Pianist Luis Batlle was a beloved member of the Marlboro Music community for over five decades. While he came from a family of presidents—his great uncle, his father, and his brother were all heads of state of Uruguay—he was more a Renaissance man than a political power broker. He spoke five languages, was exceptionally well-read, and loved theater, art, film, and, most of all, music and people.
He received his training at the Kolischer Conservatory in Montevideo but also studied privately with Rudolf Serkin in Philadelphia from 1956 to 1957, residing with the Serkin family on Delancey Place. With his winning personality, musical sensitivity, and wry sense of humor, he quickly established a bond with the whole Serkin family, which adopted him as a son and brother. Yet, it was Batlle’s musical knowledge that inspired Serkin to choose him as his co-director of the Institute for Young Performing Musicians, founded in Vermont in 1978. Luis Batlle first came to Marlboro as a young musician in the summers of 1956, 1958, and 1961, and he returned each year starting in 1963, becoming an invaluable member of the community. He also became a beloved member of the music faculty of Marlboro College.
Luis soon became known for his musical sensitivity as well as his broad knowledge of the instrumental and vocal repertoire. With his deep interest in the arts and the humanities more generally, he was vividly able to illuminate and contextualize the vocal and instrumental music that he and his musical partners explored together. When Marlboro Music honored Batlle in 2013, pianist Murray Perahia wrote:
“You will always hold a special place in my heart… From when I first came to Marlboro, I thought of you as a close friend and, as such, I looked to you for advice and direction.”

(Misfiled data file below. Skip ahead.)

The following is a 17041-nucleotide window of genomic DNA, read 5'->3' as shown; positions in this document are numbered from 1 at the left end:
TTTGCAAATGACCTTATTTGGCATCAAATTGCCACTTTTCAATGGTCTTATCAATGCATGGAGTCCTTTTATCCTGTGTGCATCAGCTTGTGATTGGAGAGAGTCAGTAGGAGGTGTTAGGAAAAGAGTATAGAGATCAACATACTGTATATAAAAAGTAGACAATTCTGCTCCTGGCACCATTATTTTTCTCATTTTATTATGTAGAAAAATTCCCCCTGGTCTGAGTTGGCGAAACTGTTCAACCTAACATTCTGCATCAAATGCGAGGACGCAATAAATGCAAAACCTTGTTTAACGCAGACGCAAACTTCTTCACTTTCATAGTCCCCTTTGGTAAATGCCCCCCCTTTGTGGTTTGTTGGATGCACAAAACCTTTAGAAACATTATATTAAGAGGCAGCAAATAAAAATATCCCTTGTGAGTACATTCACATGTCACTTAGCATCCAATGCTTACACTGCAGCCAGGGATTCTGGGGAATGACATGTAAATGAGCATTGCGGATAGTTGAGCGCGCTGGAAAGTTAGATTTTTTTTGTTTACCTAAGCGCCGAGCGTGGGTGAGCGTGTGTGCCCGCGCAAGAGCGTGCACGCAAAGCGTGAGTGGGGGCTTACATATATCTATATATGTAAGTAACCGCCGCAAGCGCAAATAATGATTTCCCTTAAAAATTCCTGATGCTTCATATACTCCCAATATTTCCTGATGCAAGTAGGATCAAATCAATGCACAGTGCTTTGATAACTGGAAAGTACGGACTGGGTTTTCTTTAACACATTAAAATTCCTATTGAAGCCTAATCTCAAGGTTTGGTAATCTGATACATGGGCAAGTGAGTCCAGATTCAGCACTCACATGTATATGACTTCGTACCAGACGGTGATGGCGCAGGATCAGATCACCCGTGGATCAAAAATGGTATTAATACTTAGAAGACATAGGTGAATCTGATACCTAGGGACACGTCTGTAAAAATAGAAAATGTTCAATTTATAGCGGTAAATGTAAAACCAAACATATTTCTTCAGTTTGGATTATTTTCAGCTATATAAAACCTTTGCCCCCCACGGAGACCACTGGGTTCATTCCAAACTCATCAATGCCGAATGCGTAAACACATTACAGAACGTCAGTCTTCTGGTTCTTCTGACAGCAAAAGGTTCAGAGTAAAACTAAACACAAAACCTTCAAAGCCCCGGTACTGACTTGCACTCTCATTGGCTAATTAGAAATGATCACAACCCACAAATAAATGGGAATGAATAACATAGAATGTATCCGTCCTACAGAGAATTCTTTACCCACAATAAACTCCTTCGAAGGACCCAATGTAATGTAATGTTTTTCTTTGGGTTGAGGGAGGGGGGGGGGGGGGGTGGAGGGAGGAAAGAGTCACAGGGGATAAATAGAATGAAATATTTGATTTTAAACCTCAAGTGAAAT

While Luis will likely maintain the record for most performances in Marlboro history with 399, it is not the number of times he performed but the insights that he offered that made his contributions inestimable to musicians and audience members alike. Even after their summers at Marlboro, artists including Jonathan Biss, Peter Serkin and Murray Perahia would come to Vermont to play new works or programs for Luis, eager to hear his assessment. His generosity of time and spirit—and that of his fellow Marlboro College faculty member Geraldine Pittman, whom he married in 1981—was legendary in both the Music School and College communities. Not only did they invite older participants and staff members to their home for dinners and parties, but they paid special attention to new and more reserved members of our community and to students of the College who were in need of guidance and support. Their warmth and direction, as well as the knowledge that they imparted, deeply touched and enriched generations of Marlboro Music family members.
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